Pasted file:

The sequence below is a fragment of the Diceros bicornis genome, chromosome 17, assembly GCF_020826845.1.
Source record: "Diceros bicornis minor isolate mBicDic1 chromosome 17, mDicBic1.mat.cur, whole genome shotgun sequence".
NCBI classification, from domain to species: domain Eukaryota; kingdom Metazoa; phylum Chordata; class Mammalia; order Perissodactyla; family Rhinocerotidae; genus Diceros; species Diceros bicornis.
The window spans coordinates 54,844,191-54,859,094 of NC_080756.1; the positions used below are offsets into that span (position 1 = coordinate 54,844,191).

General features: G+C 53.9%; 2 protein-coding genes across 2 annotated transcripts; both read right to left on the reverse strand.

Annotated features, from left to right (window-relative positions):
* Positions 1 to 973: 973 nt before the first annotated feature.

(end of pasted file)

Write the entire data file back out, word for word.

The sequence below is a fragment of the Diceros bicornis genome, chromosome 17, assembly GCF_020826845.1.
Source record: "Diceros bicornis minor isolate mBicDic1 chromosome 17, mDicBic1.mat.cur, whole genome shotgun sequence".
NCBI classification, from domain to species: domain Eukaryota; kingdom Metazoa; phylum Chordata; class Mammalia; order Perissodactyla; family Rhinocerotidae; genus Diceros; species Diceros bicornis.
The window spans coordinates 54,844,191-54,859,094 of NC_080756.1; the positions used below are offsets into that span (position 1 = coordinate 54,844,191).

General features: G+C 53.9%; 2 protein-coding genes across 2 annotated transcripts; both read right to left on the reverse strand.

Annotated features, from left to right (window-relative positions):
* Positions 1 to 973: 973 nt before the first annotated feature.